William Alexander Linn, Horace Greeley Founder and Editor of The New York Tribune, Chapter 4: the founding of the New York Tribune (search)
red as an editorial assistant on the New Yorker a young man who, while a college student in Vermont, had been a valued contributor to that journal. This was Henry J. Raymond, in later years the founder of the Tribune's chief local competitor, the Times, and an antagonist in views social and political. Greeley has said that RaymoRaymond showed more versatility and ability in journalism than any man of his age whom he ever met, and that he was the only one of his assistants with whom he had to remonstrate for doing more work than any human brain and frame could be expected long to endure. Young editors who grow discouraged under criticisms of their first workencouragement in contrasting this praise of Raymond's practised labor with the following description by Greeley of his first attempts (given in a private letter): Raymond is a good fellow, but utterly destitute of experience. . . . He went to work as a novice would, shears in hand, and cut out the most infernal lot of newspaper tra
William Alexander Linn, Horace Greeley Founder and Editor of The New York Tribune, Chapter 5: sources of the Tribune's influence — Greeley's personality (search)
his death, took no unimportant part in the making of the paper. In his first chief assistant, Raymond, he secured one of the ablest journalists of the day — a man who recognized the value of news, ation, or a combination of effort, instead of the present system of isolated households. Henry J. Raymond wrote to R. W. Griswold in 1841: Greeley got himself into a scrape by connecting himself wito a discussion of Fourierism, and its articles were written by Greeley's former assistant, Henry J. Raymond, who had joined its staff in 1843. Raymond denied that the condition of the laboring classRaymond denied that the condition of the laboring classes was as bad as the Fourierites pictured it, and called the new doctrines hostile to Christianity, to morality, and to conjugal constancy. After the close of this debate the Tribune practically dros naked for an attack on any worthy foe was an intellectual hero in thousands of eyes, and when Raymond started the Times in 1852 to supply a journal of political views similar to those advocated by
William Alexander Linn, Horace Greeley Founder and Editor of The New York Tribune, Chapter 8: during the civil war (search)
e convention resulted in the nomination of his rival, Henry J. Raymond, for Lieutenant-Governor, he was so exasperated that en created on purpose to give its valuable patronage to H. J. Raymond and enable St. John to show forth his Times as the orgaiana that he could not carry those States. Thereupon Henry J. Raymond wrote from Seward's home a letter to the New York Tim, and indignantly rejected by the American people. Henry J. Raymond, in his journal, Scribner's Monthly, March, 1880. igham about mediation, and that later Greeley said to him (Raymond), on the Albany boat, that he meant to carry out the policw York one of the trustees of the Tribune Association told Raymond that the trustees would not permit Greeley to continue thwhen the Confederate assent thereto had been obtained. Raymond also recalls an after-dinner conversation in Washington, oncoln had just been renominated (Greeley's old rival, Henry J. Raymond had reported it), and suggesting, as terms of settlem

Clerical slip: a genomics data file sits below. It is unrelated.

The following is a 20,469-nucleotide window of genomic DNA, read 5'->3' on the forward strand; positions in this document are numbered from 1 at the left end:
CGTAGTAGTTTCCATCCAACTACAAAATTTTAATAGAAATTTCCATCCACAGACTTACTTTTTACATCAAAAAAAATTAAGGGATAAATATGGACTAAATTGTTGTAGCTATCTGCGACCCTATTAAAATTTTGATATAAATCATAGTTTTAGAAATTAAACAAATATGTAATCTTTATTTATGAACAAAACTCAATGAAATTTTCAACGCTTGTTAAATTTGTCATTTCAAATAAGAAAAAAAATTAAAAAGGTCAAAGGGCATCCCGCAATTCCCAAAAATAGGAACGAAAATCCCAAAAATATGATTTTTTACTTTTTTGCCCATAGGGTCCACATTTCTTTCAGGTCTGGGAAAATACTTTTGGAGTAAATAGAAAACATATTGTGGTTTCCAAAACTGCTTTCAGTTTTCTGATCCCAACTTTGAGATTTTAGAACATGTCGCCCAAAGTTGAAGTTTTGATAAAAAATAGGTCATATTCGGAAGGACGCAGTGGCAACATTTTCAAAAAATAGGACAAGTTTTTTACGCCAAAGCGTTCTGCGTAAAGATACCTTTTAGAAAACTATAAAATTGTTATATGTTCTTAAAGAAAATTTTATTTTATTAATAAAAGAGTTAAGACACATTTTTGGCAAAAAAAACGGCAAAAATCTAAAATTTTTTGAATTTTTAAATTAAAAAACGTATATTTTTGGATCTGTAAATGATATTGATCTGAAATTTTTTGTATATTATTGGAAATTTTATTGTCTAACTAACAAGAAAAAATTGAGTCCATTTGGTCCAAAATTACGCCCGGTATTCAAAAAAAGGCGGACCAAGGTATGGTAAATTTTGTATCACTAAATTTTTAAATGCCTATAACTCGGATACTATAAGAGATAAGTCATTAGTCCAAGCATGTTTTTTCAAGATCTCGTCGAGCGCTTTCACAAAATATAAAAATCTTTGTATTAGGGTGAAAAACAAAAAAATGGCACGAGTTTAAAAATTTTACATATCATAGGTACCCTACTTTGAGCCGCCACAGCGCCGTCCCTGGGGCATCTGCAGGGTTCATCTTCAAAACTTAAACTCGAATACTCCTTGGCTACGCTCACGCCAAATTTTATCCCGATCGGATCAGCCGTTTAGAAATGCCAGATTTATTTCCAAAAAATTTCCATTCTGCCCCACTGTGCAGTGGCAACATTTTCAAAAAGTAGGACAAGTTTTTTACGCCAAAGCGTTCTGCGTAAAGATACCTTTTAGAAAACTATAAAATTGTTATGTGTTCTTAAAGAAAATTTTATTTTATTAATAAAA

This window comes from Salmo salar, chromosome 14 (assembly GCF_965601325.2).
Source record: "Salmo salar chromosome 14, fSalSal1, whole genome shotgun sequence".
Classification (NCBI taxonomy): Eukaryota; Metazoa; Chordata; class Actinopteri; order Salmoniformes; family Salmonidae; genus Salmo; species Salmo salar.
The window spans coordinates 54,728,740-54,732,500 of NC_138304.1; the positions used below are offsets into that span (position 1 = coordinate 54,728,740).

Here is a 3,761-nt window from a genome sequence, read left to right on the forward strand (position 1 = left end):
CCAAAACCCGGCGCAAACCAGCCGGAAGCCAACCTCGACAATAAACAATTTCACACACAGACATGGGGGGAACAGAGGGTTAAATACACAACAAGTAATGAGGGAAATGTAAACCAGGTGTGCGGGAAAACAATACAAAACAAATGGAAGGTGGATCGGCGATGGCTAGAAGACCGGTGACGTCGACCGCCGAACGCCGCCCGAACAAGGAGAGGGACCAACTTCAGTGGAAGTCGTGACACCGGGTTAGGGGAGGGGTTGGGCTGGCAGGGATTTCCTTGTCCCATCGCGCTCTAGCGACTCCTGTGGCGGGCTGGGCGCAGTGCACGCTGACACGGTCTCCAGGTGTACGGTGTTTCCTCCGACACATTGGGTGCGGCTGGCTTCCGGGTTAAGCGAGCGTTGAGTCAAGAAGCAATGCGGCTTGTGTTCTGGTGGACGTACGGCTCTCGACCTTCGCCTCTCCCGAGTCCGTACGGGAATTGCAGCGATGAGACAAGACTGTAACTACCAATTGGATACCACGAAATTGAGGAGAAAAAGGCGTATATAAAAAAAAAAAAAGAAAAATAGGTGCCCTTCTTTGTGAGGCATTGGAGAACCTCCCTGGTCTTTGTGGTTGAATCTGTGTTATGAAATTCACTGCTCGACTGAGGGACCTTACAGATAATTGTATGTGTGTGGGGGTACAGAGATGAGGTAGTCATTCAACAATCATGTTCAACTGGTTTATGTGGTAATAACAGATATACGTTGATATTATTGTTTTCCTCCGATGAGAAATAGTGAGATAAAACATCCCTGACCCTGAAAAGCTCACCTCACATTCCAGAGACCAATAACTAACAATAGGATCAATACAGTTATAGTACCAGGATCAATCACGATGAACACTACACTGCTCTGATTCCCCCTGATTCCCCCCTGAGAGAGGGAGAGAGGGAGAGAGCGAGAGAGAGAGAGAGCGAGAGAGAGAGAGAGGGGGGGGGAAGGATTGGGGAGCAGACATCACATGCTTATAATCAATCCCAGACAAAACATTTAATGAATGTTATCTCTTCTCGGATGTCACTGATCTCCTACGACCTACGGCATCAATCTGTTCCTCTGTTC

on the country press, 58; plan of the Tribune, 58, 60; Harrison's death, 60, birth and early struggles of the Tribune, 61; partnership with McElrath, 62; on Henry J. Raymond, 64; labor on the Tribune, 65, 69; views of the stage, 65; use of epithets, 67, 154 note; report of Cooper libel suit, 68; newspaper versatility, 71; associausal to be guided by Weed, 78; early sympathy with socialism, 79; support of Brisbane's Fourierism, 79-84; director of North American Phalanx, 81; discussion with Raymond, 84; later views on socialism, 84-86; acceptance of Graham's dietetic doctrine, 86; residence on the East River, 88; Margaret Fuller's views, 88, 89; opinion of ser to Kane, 121. Porter, W. T., 24. Prayer of Twenty Millions, 196-198. Prohibition, Greeley's advocacy of, 172. Q. Quincy, Edmund, 72. R. Raymond, Henry J., concerning the New Yorker, 29; Greeley's assistant, 64; discussion 9n Fourierism, 84; founds New York Times, 94; Lieutenant-Governor, 173; letter on Gree
Cambridge History of American Literature: volume 3 (ed. Trent, William Peterfield, 1862-1939., Erskine, John, 1879-1951., Sherman, Stuart Pratt, 1881-1926., Van Doren, Carl, 1885-1950.), Book III (continued) (search)
during its early career it sinned by ignoring and discouraging American authors, it seemed at a later date almost to sin in the opposite direction. At times it has published so many contributions from a young author of growing popularity as to raise the question whether it was not encouraging hasty and ill-considered writing. Among writers of tales whom it exploited in this way were Richard Harding Davis, Mary E. Wilkins, and Stephen Crane. The first editor of Harper's monthly was Henry J. Raymond. Henry M. Alden, his successor, was editor for fifty years (1869-1919). Fletcher Harper, a member of the firm, habitually contracted for the serials and for much other fiction, and had a great share in determining the contents of the magazine. Of the special departments which are distinctive of Harper's magazine the most important is The Editor's Easy Chair. George William Curtis assumed control of this in 1853, and his essays which appeared under this head are among the most delightf